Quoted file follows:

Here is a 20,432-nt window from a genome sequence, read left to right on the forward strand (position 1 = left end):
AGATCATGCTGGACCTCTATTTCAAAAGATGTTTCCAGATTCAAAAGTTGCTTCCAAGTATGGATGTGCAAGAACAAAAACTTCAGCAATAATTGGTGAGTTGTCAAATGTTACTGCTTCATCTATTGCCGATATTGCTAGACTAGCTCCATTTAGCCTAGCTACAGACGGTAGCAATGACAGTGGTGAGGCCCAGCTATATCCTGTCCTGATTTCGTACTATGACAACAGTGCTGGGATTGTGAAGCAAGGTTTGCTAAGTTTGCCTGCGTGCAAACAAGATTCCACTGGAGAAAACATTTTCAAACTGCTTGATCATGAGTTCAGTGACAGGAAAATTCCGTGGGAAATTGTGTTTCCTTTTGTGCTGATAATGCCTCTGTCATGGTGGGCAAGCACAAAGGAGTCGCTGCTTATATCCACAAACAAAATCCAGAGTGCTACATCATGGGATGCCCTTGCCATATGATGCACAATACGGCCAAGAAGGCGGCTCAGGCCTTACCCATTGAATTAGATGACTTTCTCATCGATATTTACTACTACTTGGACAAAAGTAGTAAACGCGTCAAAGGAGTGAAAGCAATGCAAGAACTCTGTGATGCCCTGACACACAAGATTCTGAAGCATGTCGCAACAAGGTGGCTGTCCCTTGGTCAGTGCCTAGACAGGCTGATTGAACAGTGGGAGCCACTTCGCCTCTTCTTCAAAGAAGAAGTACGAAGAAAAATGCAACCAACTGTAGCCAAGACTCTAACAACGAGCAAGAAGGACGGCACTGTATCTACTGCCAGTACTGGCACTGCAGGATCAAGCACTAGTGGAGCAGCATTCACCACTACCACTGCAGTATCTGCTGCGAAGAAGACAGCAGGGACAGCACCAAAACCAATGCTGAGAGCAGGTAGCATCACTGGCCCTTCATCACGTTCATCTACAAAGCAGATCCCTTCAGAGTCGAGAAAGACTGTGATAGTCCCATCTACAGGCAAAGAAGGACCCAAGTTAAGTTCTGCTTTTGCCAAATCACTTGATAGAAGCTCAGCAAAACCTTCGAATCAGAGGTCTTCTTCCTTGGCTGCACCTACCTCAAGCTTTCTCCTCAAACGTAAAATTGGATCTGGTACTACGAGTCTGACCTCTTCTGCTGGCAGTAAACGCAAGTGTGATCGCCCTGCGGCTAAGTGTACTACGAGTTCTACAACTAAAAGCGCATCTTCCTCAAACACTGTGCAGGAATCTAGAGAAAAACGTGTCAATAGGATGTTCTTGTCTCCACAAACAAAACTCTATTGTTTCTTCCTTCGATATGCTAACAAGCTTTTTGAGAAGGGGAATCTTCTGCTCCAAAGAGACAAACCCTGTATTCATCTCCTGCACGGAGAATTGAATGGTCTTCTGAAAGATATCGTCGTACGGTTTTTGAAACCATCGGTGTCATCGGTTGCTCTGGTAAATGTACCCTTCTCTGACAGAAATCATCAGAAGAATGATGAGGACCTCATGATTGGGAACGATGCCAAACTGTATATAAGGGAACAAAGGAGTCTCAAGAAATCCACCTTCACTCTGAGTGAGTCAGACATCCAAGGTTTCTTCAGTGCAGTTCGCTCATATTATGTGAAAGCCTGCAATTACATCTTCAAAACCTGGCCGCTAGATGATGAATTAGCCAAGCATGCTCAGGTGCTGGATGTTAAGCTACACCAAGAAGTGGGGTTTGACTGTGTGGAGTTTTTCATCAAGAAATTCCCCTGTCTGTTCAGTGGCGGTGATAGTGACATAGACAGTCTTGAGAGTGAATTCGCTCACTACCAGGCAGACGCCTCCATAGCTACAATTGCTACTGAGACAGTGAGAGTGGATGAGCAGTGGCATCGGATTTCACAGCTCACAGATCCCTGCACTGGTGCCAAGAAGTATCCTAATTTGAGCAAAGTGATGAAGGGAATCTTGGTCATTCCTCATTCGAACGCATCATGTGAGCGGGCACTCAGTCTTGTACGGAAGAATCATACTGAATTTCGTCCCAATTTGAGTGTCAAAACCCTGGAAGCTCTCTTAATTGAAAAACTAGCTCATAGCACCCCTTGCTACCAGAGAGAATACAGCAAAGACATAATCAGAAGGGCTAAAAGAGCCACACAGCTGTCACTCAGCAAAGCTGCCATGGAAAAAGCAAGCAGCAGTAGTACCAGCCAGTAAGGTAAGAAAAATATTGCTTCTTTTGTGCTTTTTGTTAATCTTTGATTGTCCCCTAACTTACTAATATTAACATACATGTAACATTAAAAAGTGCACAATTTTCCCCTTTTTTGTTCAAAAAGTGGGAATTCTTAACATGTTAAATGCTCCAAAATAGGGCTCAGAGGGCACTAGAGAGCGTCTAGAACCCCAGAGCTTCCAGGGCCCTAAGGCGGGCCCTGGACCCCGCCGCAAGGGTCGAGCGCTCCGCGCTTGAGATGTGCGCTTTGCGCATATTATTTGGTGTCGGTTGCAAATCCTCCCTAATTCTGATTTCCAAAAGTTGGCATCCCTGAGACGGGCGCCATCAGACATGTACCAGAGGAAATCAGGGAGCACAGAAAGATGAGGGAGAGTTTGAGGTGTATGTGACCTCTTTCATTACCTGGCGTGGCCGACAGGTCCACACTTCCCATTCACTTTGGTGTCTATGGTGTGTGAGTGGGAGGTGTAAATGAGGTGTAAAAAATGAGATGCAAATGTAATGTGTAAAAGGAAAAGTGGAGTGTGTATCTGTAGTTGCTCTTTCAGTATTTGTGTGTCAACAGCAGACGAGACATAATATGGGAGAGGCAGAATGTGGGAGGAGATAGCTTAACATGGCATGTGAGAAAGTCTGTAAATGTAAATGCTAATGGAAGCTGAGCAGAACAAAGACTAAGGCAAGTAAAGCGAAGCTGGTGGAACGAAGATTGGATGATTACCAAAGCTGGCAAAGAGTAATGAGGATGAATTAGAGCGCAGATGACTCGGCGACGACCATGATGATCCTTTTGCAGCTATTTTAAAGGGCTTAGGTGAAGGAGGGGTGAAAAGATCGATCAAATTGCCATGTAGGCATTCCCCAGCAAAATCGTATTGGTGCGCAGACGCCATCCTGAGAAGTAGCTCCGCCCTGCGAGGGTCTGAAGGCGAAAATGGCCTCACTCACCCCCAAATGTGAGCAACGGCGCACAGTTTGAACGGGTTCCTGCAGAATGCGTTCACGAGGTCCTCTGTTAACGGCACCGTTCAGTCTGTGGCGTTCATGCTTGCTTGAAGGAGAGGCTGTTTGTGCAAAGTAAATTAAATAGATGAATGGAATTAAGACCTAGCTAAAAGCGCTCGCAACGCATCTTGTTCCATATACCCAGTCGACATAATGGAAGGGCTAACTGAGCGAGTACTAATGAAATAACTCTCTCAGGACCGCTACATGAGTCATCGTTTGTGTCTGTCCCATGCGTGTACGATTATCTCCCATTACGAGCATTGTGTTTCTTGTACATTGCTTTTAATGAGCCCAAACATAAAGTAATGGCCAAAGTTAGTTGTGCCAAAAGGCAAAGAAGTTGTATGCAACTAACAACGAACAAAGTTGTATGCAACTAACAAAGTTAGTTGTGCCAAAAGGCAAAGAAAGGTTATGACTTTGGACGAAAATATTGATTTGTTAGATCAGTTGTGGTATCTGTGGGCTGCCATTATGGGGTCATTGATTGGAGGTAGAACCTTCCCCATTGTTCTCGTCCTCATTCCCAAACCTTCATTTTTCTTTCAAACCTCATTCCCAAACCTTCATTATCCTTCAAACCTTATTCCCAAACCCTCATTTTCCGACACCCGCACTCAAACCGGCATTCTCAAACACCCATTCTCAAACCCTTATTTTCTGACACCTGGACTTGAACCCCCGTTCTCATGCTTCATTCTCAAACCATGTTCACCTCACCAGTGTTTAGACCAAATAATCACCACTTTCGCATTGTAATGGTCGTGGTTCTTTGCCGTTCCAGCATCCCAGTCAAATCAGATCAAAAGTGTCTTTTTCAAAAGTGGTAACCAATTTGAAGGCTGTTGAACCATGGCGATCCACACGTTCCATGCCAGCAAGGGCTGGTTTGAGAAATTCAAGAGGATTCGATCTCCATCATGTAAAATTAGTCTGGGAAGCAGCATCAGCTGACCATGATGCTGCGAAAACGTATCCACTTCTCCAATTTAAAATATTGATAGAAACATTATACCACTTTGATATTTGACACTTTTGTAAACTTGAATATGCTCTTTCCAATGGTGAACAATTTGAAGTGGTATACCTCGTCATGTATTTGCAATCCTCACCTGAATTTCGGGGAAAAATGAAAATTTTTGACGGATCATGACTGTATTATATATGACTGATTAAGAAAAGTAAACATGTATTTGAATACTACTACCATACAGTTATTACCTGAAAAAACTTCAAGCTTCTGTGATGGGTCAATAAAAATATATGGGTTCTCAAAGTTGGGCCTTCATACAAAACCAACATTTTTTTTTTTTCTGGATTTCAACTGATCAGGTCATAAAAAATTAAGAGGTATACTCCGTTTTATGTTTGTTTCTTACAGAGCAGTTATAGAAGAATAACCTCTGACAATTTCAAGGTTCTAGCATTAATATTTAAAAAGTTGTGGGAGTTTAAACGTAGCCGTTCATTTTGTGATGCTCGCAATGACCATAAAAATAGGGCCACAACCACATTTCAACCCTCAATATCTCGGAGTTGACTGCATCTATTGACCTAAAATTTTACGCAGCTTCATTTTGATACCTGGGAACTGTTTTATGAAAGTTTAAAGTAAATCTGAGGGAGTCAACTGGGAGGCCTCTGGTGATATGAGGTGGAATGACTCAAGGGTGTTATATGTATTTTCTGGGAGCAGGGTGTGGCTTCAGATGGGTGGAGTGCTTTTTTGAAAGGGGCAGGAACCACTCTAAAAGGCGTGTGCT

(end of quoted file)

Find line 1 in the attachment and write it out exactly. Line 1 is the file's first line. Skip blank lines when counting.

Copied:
Here is a 20,432-nt window from a genome sequence, read left to right on the forward strand (position 1 = left end):